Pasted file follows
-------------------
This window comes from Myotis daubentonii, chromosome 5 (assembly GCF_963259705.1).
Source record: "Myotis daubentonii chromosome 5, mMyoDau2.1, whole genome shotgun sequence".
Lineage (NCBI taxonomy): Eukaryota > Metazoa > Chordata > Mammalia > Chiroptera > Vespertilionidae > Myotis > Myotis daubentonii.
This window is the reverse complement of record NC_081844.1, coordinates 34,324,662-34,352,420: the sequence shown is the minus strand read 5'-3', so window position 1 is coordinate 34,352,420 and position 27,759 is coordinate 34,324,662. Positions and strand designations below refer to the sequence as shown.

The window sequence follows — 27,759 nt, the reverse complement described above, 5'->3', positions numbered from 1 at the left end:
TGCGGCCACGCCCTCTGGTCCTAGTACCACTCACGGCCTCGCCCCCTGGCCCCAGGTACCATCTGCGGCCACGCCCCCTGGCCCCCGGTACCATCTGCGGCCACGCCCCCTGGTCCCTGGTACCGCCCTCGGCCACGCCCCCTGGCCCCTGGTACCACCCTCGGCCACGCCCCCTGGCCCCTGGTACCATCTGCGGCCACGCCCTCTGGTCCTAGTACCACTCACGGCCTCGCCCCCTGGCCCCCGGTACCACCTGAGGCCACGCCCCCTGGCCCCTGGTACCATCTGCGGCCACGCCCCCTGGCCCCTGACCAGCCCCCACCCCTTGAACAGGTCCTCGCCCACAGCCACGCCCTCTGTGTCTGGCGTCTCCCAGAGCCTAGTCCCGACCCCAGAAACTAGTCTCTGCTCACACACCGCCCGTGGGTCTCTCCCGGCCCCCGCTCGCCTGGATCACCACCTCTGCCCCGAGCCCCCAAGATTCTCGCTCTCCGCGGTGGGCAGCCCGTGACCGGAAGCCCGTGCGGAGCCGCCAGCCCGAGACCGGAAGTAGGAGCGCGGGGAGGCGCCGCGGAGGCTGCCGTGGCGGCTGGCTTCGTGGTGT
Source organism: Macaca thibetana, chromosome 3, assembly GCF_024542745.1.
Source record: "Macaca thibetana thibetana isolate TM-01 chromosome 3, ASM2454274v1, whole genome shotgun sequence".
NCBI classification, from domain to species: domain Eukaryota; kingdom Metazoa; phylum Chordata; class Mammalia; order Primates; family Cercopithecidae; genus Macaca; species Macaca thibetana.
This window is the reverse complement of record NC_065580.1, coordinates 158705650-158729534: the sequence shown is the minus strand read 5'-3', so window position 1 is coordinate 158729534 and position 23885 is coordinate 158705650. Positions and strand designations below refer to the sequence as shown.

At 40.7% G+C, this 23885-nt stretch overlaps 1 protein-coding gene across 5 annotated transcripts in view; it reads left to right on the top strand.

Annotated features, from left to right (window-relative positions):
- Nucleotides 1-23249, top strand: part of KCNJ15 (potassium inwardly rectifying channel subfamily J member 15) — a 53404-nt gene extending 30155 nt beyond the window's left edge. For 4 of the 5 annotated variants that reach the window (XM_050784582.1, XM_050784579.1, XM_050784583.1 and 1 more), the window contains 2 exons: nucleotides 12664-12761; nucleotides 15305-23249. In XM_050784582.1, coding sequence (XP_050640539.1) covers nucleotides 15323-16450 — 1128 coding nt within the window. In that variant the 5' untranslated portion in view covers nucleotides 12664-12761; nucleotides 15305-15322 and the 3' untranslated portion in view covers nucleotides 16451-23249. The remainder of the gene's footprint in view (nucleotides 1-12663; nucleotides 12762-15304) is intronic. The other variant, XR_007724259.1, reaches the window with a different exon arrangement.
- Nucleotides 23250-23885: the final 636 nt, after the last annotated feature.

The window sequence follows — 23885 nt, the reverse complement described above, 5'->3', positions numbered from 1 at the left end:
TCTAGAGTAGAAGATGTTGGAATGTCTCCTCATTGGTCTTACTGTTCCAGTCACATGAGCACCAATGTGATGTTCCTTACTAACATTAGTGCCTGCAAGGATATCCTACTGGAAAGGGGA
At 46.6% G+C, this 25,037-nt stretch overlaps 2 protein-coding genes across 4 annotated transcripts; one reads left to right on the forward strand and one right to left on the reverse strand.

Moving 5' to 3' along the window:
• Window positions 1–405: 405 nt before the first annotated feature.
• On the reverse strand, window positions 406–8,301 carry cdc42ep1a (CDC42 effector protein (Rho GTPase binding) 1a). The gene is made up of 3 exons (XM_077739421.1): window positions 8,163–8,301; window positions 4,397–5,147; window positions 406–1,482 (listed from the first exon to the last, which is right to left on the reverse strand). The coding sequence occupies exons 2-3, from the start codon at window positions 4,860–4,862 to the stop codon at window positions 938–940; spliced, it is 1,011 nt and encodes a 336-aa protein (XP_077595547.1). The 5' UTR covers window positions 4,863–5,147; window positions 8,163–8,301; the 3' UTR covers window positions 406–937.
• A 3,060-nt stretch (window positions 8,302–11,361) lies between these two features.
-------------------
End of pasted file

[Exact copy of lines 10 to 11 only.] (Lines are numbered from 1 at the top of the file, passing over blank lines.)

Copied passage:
This window is the reverse complement of record NC_065580.1, coordinates 158705650-158729534: the sequence shown is the minus strand read 5'-3', so window position 1 is coordinate 158729534 and position 23885 is coordinate 158705650. Positions and strand designations below refer to the sequence as shown.

At 40.7% G+C, this 23885-nt stretch overlaps 1 protein-coding gene across 5 annotated transcripts in view; it reads left to right on the top strand.